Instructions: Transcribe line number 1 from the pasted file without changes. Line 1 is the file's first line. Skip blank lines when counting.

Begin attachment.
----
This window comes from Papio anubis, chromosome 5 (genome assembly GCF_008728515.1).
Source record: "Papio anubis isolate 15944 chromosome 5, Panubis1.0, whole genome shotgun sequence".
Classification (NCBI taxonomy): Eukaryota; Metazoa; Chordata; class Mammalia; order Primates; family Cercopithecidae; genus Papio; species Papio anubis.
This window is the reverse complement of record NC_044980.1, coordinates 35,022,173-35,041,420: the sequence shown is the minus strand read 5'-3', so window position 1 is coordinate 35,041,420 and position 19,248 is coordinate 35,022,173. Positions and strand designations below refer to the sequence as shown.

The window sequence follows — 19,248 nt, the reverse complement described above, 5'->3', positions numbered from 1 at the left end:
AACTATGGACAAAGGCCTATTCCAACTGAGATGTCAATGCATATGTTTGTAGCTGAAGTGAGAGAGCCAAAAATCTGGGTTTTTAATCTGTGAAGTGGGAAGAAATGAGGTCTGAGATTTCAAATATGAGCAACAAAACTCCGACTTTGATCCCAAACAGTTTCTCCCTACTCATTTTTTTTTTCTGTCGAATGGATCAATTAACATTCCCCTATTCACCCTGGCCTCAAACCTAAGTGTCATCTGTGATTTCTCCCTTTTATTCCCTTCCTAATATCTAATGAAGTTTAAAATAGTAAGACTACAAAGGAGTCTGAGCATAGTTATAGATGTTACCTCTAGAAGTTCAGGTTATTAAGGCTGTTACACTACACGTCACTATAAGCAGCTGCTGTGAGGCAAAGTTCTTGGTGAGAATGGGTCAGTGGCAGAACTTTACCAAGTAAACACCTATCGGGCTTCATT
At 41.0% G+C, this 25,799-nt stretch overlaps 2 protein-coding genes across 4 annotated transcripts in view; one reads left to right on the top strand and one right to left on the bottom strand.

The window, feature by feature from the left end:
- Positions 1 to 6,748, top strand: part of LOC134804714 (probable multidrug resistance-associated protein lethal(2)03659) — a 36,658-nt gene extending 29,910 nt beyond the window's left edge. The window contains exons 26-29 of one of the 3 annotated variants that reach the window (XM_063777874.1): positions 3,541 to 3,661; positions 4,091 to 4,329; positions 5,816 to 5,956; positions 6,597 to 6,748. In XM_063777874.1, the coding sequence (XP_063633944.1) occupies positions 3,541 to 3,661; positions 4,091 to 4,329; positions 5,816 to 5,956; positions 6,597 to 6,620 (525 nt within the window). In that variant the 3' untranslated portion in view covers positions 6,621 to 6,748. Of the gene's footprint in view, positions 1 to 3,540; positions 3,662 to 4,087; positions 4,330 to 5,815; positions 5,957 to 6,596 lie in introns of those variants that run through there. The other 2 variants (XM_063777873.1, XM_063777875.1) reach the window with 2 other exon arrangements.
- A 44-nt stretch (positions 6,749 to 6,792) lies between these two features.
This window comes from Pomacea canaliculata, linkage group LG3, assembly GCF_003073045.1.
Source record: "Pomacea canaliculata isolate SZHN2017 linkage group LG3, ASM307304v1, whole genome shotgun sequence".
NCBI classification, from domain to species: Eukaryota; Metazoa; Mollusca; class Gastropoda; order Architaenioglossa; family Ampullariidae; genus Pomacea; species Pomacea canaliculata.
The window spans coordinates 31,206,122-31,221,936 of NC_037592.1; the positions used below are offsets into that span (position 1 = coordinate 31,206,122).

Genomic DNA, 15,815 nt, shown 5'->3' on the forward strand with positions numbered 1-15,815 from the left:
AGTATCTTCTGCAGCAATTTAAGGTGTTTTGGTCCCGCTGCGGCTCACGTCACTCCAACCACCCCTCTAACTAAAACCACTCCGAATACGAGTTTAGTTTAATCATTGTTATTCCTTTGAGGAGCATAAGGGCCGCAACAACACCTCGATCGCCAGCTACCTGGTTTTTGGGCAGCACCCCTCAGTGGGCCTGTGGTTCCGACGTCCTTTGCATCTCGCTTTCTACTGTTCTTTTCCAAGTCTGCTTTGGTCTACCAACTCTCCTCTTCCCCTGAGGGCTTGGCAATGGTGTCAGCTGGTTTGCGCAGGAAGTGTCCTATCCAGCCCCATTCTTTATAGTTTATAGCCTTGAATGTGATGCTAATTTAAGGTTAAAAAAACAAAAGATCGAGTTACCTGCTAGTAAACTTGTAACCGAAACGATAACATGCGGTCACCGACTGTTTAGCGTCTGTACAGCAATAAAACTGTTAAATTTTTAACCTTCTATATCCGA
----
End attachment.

This window comes from Papio anubis, chromosome 5 (genome assembly GCF_008728515.1).